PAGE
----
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History of the Pipe Organ 6 of 6: American Colonies to Present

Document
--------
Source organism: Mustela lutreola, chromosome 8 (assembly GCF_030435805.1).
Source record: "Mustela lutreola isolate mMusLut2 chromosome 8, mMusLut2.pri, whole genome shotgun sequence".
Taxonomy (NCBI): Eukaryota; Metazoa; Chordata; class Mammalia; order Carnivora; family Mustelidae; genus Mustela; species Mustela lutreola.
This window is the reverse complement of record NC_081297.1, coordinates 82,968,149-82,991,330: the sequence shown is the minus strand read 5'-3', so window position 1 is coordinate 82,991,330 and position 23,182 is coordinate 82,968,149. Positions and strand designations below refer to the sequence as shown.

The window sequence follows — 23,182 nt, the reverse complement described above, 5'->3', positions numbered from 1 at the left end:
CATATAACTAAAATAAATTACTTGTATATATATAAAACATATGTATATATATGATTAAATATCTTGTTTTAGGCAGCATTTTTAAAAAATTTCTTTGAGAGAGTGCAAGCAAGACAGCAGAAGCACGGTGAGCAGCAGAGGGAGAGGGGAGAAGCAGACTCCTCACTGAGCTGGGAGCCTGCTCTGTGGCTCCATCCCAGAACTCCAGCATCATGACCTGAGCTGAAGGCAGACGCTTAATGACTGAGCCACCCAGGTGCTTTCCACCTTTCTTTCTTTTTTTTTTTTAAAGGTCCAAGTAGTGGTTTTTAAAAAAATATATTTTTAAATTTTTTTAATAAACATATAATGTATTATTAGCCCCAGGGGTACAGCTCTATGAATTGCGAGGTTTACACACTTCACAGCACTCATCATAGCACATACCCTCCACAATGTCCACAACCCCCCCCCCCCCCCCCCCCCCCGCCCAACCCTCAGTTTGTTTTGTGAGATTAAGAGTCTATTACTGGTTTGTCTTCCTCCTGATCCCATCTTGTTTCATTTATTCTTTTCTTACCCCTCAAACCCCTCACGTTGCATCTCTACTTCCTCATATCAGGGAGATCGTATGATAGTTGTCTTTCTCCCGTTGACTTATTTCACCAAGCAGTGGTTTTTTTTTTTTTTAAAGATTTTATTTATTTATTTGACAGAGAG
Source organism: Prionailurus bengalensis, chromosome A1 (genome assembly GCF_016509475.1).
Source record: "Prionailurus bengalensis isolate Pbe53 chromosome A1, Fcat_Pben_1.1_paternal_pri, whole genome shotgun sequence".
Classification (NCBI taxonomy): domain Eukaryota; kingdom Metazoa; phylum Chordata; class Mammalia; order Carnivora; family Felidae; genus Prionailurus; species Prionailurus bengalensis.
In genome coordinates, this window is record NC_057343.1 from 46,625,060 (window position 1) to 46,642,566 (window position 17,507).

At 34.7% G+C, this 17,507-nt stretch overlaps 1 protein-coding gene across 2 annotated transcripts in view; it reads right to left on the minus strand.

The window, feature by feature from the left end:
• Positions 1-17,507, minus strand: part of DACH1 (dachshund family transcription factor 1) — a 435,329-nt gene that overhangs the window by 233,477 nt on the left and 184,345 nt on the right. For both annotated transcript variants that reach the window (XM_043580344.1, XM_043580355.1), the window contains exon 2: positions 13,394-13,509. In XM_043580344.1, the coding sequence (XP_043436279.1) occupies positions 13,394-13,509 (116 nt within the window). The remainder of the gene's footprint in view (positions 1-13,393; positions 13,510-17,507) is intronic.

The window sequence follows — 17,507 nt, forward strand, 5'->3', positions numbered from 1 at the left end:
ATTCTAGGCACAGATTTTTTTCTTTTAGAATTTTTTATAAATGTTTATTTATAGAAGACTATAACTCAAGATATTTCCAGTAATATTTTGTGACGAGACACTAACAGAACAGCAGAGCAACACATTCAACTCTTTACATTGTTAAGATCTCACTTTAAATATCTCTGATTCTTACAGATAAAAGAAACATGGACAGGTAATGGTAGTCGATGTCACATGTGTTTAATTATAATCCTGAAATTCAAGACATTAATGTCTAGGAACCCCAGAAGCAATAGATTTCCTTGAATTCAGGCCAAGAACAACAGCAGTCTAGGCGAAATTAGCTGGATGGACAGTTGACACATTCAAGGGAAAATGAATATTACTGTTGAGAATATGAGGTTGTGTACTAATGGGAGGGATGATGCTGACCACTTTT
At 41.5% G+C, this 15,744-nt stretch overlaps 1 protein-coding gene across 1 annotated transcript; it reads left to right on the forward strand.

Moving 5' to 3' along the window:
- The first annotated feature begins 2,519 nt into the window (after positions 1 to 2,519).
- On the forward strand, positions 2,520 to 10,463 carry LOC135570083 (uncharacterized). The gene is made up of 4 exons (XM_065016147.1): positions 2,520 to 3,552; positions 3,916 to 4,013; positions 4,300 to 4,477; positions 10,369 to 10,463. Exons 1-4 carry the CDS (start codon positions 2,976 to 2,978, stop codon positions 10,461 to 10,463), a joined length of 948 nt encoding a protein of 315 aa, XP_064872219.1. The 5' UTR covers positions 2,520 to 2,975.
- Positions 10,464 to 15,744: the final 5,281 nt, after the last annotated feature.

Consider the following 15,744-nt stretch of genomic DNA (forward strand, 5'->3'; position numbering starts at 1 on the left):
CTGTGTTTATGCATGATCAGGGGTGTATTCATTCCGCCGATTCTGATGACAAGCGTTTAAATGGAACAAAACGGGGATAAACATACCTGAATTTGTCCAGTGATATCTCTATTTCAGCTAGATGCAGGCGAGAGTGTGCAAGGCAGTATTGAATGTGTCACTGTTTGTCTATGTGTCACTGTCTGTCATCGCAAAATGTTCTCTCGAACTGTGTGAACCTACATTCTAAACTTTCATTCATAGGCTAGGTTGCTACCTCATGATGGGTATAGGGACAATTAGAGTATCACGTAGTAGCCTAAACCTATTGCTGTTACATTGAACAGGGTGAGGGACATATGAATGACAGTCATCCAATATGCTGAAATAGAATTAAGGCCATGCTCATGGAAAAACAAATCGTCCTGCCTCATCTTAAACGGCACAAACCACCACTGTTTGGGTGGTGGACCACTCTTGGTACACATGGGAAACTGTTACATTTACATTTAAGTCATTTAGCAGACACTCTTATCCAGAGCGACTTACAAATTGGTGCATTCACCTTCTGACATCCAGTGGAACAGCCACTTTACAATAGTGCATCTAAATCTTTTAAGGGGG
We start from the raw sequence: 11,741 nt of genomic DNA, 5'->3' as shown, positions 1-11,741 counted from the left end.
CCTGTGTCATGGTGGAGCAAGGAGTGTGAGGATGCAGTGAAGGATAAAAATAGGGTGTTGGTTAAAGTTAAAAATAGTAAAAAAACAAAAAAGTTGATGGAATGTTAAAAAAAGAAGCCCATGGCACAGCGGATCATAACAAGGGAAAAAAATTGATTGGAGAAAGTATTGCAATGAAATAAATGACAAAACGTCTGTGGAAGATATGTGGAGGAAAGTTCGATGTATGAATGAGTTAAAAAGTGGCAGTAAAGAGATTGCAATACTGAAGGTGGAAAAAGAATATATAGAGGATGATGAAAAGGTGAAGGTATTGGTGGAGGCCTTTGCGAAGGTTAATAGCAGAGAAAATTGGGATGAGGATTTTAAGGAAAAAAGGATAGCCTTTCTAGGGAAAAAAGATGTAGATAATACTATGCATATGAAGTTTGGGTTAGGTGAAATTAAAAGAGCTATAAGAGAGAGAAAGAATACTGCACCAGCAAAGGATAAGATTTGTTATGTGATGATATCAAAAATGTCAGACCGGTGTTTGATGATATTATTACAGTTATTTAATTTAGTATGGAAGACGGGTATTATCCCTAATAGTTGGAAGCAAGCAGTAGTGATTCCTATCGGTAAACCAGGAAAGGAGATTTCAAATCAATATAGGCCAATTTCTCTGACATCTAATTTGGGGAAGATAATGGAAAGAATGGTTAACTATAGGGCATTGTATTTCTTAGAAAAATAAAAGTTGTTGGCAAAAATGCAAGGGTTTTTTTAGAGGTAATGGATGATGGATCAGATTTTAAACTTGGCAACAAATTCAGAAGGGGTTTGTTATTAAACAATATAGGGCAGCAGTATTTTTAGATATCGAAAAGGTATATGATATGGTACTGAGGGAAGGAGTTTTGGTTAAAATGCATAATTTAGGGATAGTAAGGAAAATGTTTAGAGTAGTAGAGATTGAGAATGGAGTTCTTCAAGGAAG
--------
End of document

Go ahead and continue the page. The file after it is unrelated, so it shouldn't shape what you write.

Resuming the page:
Because of the association of the American colonies with Britain, early American organ building came under the influence of British organ builders. This was not good. Organ building in the British Isles during this period was unlike the French and the Germanic regions. Also, many churches in the colonies refused to accept pipe organs because of its strong association with Roman Catholicism. Thus, American organ building got off to a slow start, only to plunge off the deep end toward the end of the 19th century, abandoning historical European organ building practices. One of those practices, use of mechanical (tracker) action, fell by the wayside with the advent of new-fangled electric key action organs. Because electric key action was a new technology in the early 1900s, there was no way to know how durable these actions were. From the early 1900s through the 1940s, pipe organ factories churned out thousands of new electric key action organs. As these electric action organs approached 30-40 years of use, they began failing across the nation, yet American throw-away culture did not seem to mind. Simply replace the “old” organ with a new one. The build-and- replace cycle was born in America! The first St. Joseph organ (1949) utilized electric key action and began failing after 32 years. It was replaced with another electric key action pipe organ in 1982, which failed in 27 years, 2009. Only mechanical (tracker) organs last the life of a church building.

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